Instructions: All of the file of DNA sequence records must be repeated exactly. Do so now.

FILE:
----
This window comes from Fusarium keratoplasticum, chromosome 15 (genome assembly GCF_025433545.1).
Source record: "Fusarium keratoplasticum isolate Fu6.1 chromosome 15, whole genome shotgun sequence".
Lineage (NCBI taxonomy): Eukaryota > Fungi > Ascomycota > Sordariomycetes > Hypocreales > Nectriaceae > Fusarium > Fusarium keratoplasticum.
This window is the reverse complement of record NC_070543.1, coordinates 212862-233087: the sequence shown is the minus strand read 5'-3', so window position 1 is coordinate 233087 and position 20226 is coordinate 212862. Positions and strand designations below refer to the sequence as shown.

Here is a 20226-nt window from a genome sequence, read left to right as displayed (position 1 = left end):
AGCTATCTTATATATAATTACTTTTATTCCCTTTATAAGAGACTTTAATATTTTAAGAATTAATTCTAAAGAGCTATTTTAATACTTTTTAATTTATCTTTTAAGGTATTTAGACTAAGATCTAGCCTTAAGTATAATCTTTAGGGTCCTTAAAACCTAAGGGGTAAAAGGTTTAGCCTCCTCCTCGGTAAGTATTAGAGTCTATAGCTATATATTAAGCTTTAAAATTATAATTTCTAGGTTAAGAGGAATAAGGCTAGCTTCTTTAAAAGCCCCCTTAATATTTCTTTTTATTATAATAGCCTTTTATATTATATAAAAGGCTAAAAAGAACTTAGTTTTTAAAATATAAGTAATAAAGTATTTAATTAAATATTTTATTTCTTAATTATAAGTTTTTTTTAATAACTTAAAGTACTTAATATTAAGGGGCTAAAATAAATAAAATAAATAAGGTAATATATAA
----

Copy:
This window comes from Fusarium keratoplasticum, chromosome 15 (genome assembly GCF_025433545.1).
Source record: "Fusarium keratoplasticum isolate Fu6.1 chromosome 15, whole genome shotgun sequence".
Lineage (NCBI taxonomy): Eukaryota > Fungi > Ascomycota > Sordariomycetes > Hypocreales > Nectriaceae > Fusarium > Fusarium keratoplasticum.
This window is the reverse complement of record NC_070543.1, coordinates 212862-233087: the sequence shown is the minus strand read 5'-3', so window position 1 is coordinate 233087 and position 20226 is coordinate 212862. Positions and strand designations below refer to the sequence as shown.

Here is a 20226-nt window from a genome sequence, read left to right as displayed (position 1 = left end):
AGCTATCTTATATATAATTACTTTTATTCCCTTTATAAGAGACTTTAATATTTTAAGAATTAATTCTAAAGAGCTATTTTAATACTTTTTAATTTATCTTTTAAGGTATTTAGACTAAGATCTAGCCTTAAGTATAATCTTTAGGGTCCTTAAAACCTAAGGGGTAAAAGGTTTAGCCTCCTCCTCGGTAAGTATTAGAGTCTATAGCTATATATTAAGCTTTAAAATTATAATTTCTAGGTTAAGAGGAATAAGGCTAGCTTCTTTAAAAGCCCCCTTAATATTTCTTTTTATTATAATAGCCTTTTATATTATATAAAAGGCTAAAAAGAACTTAGTTTTTAAAATATAAGTAATAAAGTATTTAATTAAATATTTTATTTCTTAATTATAAGTTTTTTTTAATAACTTAAAGTACTTAATATTAAGGGGCTAAAATAAATAAAATAAATAAGGTAATATATAA